I have a very bad habit. I love to watch the market everyday, closely. The futures get me out of bed in the morning. While the market is open I am glued to my computer, obsessively checking my portfolio and scanning different news sites and tickers. I am quite adept at it, and it can be problematic.
Being a long term investor, watching the market like this is dangerous. I may start to see things that are not there, second guess my decisions on a down day, or even risk getting caught up in the mass psychology of the market. While I have spent years training myself against this, no one is perfect. Therefore, I have devised a strategy to defend myself against these potential dangers.
The plan is to take all of my positions and create my own mutual fund with those positions, with the proper weighting and yield. That way I can monitor the progress of my portfolio without watching my individual holdings too closely. Every quarter I will review the 10-Q of the companies that I own to make sure everything is going well and there are no major issues. Drastic changes or blowoffs will trickle down through the many news venues I shuffle through every day. Other than that I will leave my stocks alone, monitor my fund, and focus the rest of my attention on other prospective investments.
Using Excel you can import live quotes and with some basic Excel skills create your own fund based on your holdings. Unfortunately there is no simple way to import dividend yields into Excel. I recommend updating them manually every few weeks. It takes about one minute. Here is an example to guide you through the process:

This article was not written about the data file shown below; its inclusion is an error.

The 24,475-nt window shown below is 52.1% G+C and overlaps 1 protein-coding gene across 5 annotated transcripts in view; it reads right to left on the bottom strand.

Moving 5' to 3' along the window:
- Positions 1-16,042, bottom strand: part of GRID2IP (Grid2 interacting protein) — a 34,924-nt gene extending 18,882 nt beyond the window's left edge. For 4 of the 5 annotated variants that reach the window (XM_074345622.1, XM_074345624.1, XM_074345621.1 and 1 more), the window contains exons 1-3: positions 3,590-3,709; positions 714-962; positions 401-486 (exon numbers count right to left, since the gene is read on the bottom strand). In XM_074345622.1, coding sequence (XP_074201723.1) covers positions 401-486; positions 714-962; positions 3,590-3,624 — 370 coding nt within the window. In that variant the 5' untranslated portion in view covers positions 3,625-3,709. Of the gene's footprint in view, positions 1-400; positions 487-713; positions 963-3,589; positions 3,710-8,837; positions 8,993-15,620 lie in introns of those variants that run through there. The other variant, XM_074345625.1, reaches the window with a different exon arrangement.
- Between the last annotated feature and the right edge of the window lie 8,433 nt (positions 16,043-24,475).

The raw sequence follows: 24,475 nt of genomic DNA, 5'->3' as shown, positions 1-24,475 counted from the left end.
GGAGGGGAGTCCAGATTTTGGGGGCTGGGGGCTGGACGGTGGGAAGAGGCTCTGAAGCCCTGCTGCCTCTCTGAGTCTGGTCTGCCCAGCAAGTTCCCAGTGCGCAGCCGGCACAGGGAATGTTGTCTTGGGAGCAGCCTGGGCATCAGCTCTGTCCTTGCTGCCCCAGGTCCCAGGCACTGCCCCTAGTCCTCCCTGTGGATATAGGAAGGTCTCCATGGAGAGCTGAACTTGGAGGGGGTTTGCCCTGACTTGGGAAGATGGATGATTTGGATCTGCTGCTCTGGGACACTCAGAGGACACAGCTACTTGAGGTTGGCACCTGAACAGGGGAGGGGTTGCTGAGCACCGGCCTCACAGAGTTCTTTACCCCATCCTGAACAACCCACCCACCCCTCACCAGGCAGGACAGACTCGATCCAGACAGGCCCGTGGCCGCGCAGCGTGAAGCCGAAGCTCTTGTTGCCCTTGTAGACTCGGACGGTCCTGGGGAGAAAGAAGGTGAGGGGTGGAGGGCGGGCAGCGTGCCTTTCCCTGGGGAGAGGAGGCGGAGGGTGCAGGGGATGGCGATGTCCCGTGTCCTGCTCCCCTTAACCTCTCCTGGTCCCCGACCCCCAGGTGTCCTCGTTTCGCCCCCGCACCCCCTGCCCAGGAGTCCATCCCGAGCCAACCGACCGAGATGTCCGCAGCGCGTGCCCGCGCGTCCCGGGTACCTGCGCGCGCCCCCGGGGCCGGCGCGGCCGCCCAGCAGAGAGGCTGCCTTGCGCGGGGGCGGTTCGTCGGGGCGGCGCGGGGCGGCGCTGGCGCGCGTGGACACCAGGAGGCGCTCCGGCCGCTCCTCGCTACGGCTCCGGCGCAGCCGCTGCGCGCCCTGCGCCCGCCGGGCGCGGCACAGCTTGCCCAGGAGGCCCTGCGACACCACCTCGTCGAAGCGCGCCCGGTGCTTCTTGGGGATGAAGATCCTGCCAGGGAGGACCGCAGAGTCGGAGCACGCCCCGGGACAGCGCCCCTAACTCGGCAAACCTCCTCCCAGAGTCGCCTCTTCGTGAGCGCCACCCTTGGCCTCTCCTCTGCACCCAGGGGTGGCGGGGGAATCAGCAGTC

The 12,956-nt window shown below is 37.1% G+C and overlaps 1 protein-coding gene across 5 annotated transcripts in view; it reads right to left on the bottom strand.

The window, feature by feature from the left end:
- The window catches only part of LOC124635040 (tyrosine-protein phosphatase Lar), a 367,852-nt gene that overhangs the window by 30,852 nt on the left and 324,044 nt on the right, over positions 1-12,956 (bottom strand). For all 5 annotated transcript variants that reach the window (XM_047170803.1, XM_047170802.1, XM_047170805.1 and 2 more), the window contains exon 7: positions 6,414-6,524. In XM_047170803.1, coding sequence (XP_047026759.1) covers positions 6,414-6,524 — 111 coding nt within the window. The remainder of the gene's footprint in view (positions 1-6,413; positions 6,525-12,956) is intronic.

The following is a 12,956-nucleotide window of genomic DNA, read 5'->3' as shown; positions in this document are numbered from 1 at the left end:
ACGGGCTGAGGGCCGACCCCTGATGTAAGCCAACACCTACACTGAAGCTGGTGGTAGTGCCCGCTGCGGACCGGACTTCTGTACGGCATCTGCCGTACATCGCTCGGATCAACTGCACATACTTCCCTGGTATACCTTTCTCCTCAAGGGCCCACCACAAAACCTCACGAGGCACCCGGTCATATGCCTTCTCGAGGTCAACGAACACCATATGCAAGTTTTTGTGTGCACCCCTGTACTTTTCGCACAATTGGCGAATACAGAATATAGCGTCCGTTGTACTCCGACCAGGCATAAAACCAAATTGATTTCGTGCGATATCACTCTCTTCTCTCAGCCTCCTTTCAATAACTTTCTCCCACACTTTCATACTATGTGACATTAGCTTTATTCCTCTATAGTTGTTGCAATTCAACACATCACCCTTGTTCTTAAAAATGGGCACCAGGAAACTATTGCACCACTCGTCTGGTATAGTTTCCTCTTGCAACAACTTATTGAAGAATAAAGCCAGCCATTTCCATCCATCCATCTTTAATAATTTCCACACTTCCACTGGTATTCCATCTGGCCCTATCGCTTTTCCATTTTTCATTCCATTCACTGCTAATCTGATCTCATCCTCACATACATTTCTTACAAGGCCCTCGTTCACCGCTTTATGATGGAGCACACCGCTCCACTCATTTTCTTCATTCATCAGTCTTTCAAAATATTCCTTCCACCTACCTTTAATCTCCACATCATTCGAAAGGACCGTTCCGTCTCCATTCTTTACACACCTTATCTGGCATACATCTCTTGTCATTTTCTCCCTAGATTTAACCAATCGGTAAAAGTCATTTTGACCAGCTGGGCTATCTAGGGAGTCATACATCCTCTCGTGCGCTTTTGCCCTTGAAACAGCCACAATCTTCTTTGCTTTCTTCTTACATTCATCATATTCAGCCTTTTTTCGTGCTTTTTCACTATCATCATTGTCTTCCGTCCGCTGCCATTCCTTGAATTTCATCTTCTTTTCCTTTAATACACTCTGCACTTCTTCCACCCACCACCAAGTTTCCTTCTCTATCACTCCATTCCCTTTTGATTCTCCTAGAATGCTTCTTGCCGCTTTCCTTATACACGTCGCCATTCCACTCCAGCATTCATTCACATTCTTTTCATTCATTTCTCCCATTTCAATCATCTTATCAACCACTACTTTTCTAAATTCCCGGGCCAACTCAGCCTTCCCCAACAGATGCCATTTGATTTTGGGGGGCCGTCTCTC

Step one is to import all of your tickers. Then create a column with the number of shares you own for each stock. Next create a column with each cell equaling the number of shares multiplied by current price. Create a cell below that column that adds up the total of that row, which should equal your portfolio equity balance.
Create a new column that takes the amount you have in an individual stock divided by your equity total, giving you a ratio number between 0 and 1. Take each of those numbers and multiply them by the current stock price. Next take the total of that column. Now you are ready to create your fund. The sum of the ratio times current price column is the current price of the fund, and the sum of the ratio times the yield column is your current yield.
Put the stocks you own several pages below the fund quote so you do not get tempted to peak as I surely would be. Hopefully this will smooth out the way you view your portfolio.
While watching your account balance may achieve similar results, it would frazzle my nerves watching my account drop in real dollars. This fund organizes everything into an easy to track ticker. For impulsive, high energy people like myself this approach helps me stay in control and do what I love: holding positions for a long time.